How I'm Coping and Staying Productive as a Virtual University Student

Sunday, October 11, 2020


When I started my degree, I never expected that I'd spend my final year as a virtual student. The pandemic has caused my university to suspend all face-to-face teaching until the end of this year, meaning I probably won't be on campus until after Christmas. Pretty much everyone who I've spoken to has said that they're unhappy about this change and would much rather attend classes in person if the virus wasn't around, but I'm in the small minority of people who actually enjoy and somewhat prefer online teaching! If you're school or university is online this semester and you're struggling with this change, keep reading to hear my advice on making the most of it and staying productive in these strange circumstances.


Make a work schedule, then don't be afraid to break it

I know this sounds contradictory - why would you need to make a schedule if you're going to ignore it - but just hear me out on this one. When you're working from home, it can be easy to lounge around without getting any work done, so a schedule helps to stay on task and give your day some structure. I like to make mine based on an actual day of university, leaving breaks for meals and sticking to the average hours I'd work on a normal day so that it doesn't feel overwhelming. 

Having said that, don't feel as though this timetable is set in stone. Working from home allows you to be flexible and do things at your own pace, so you're free to do a lecture at midnight or have a lie-in if that's what works best for you. Although a schedule is a good framework to get you started, don't be too hard on yourself if you need an afternoon off or want to shuffle a few tasks around, especially when working during the middle of a pandemic.

Have a few different workspaces to switch between

Since all of your work will be done at home, it's important to have a comfortable and clean workspace that you can use without getting distracted. There are no set rules for this - I'm probably my most productive when working from my bed, despite many people advising against this - just go with whatever works for you. It's also helpful to have everything you'll need nearby so you don't feel like you're getting up every 5 minutes.

Another thing I'd highly recommend is having a few different workspaces that you can alternate between. When you think of university or school life, you're constantly moving between different classrooms, lecture theatres, libraries and study spaces, so you don't want to feel confined when working at home. Also, a change of scenery definitely helps to clear your mind and gain a fresh perspective. If this isn't possible within your house, perhaps consider working from a coffee shop or local library if you feel safe doing so.


Try and incorporate some off-screen time into your routine

This is definitely something I still need to work on, as I practically live on my laptop, but staring at a screen for long hours every day really isn't good. It's difficult to avoid it when all classes and assignments are online, but I'd encourage you to take a bit of time out of your day to do something that doesn't require a screen. I've been catching up on university reading during this time so that I'm still being productive, but you can do anything from making hand-written notes, playing with a pet or practicing a hobby.

Make time for exercise and getting some fresh air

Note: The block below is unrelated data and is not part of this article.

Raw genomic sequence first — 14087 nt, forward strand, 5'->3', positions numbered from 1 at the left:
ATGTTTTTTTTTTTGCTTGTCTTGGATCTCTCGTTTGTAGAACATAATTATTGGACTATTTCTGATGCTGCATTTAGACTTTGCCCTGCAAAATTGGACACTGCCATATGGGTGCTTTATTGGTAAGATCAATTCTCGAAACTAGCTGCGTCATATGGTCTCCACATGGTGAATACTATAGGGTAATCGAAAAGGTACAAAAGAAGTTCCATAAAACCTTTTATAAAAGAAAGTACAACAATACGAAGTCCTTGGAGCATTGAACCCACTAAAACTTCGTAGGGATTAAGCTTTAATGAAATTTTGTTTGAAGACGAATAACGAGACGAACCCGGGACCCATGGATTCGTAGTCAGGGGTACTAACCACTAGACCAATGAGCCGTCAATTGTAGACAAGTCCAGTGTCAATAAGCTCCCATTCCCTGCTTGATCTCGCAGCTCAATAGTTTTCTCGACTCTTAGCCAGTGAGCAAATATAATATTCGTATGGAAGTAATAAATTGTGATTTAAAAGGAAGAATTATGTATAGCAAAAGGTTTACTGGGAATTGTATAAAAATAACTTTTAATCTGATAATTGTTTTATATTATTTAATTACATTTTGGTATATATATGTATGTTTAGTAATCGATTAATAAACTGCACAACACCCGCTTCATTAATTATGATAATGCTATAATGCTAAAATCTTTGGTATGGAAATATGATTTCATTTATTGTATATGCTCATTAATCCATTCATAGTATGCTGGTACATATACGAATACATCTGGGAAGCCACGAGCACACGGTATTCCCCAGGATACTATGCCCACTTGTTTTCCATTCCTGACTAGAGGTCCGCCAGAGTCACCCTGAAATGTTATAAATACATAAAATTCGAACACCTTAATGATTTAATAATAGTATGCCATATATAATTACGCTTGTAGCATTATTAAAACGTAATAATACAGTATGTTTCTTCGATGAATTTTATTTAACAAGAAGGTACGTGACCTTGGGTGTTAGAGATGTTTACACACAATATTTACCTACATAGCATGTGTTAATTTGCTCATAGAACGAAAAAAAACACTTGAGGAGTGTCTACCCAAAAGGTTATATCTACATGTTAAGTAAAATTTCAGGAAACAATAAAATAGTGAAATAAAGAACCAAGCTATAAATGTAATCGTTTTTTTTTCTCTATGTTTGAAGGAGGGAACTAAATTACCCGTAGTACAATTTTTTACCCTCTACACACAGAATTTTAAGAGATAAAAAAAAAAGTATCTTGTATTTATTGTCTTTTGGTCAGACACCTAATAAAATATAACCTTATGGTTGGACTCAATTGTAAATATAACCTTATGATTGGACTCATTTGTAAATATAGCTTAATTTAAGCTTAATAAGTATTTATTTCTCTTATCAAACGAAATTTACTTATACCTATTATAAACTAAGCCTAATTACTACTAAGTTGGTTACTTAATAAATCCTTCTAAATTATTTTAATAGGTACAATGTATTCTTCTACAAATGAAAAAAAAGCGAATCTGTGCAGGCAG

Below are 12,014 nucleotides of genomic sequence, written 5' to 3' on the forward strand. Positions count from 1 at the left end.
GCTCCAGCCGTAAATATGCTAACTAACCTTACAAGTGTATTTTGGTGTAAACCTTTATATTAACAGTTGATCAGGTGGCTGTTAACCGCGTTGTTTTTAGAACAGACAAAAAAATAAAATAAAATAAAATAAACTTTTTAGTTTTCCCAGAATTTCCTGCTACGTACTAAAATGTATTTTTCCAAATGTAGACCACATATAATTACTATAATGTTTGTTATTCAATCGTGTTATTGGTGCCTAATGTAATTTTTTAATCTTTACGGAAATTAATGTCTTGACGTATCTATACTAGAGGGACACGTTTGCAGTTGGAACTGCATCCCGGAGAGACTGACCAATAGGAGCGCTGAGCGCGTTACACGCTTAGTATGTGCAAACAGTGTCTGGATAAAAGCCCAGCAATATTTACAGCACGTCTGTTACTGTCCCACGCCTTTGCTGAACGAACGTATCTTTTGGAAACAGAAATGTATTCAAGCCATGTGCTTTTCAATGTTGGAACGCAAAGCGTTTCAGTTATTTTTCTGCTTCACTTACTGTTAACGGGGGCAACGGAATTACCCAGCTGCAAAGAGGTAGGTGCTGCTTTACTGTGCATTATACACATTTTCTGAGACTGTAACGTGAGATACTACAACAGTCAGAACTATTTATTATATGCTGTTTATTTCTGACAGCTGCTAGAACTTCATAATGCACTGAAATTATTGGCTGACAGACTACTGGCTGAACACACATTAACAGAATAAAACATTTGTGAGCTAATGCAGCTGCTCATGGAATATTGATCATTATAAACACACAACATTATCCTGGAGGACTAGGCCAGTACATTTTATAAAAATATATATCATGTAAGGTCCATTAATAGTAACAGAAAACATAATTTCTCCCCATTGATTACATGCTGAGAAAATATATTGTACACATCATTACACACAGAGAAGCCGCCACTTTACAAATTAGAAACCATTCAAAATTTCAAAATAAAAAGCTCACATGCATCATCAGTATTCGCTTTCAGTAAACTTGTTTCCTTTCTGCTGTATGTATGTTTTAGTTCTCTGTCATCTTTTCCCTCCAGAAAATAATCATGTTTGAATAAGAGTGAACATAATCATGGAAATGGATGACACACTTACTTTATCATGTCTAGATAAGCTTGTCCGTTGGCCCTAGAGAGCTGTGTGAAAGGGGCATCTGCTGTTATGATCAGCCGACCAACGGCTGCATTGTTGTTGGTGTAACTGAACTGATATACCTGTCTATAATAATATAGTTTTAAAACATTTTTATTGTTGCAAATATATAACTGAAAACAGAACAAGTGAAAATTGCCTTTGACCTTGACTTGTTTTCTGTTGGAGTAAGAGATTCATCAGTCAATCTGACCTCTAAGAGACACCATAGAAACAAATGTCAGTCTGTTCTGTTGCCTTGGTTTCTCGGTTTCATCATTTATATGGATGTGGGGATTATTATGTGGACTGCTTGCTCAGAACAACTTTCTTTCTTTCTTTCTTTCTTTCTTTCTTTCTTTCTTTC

Sitting inside all day whilst working can quickly become claustrophobic, so it's important to go outside and get active if possible. Although I wouldn't usually exercise on a normal university day, I've really found myself missing little things like my morning walk to the bus stop where I could get some fresh air and listen to music. I've made a conscious effort over the past few weeks to walk to a local park for a bit of fresh hair, even if it's only a couple of times every week, and I've definitely felt the benefit of doing so. 


Block any social media on your phone

As ruthless as it sounds, sometimes desperate actions need to be taken. If you're the type of person who knows you'll end up scrolling through TikTok all day, don't let yourself be controlled by this. There are lots of apps available that will block you from using your phone for an allotted period of time, my favourite being Flora, and it definitely makes you feel successful when you complete each task.

Although I don't always use apps like this as I'm quite good at getting off my phone and eliminating any distractions, there have definitely been days when I needed to knuckle down and this was a great way to focus without receiving notifications every few minutes. There's also an option to attach your bank account so that you'll have to pay if you check your phone during the allotted time if you'd like to make it more interesting!

Know when it's time to stop

It can be really difficult to find a work-life divide when studying from home, as there's no longer the end-of-the-day feeling where you return home and relax. It's easy to get carried away with working long into the night, but remember to take breaks and give yourself some time for relaxation as well. 

This is definitely something I need to work on more, as I'll quite often work late into the evenings, and working from home has definitely made this harder. If you're like me and struggle to switch off at night, I'd recommend giving yourself a time that you're not allowed to work beyond, or doing something else in the evening that is productive but not study-related (for me this is often writing articles or doing things for my blog).

If your university or school has also continued with online classes this year, I'd love to know what your study tips are, so make sure you leave me a comment!

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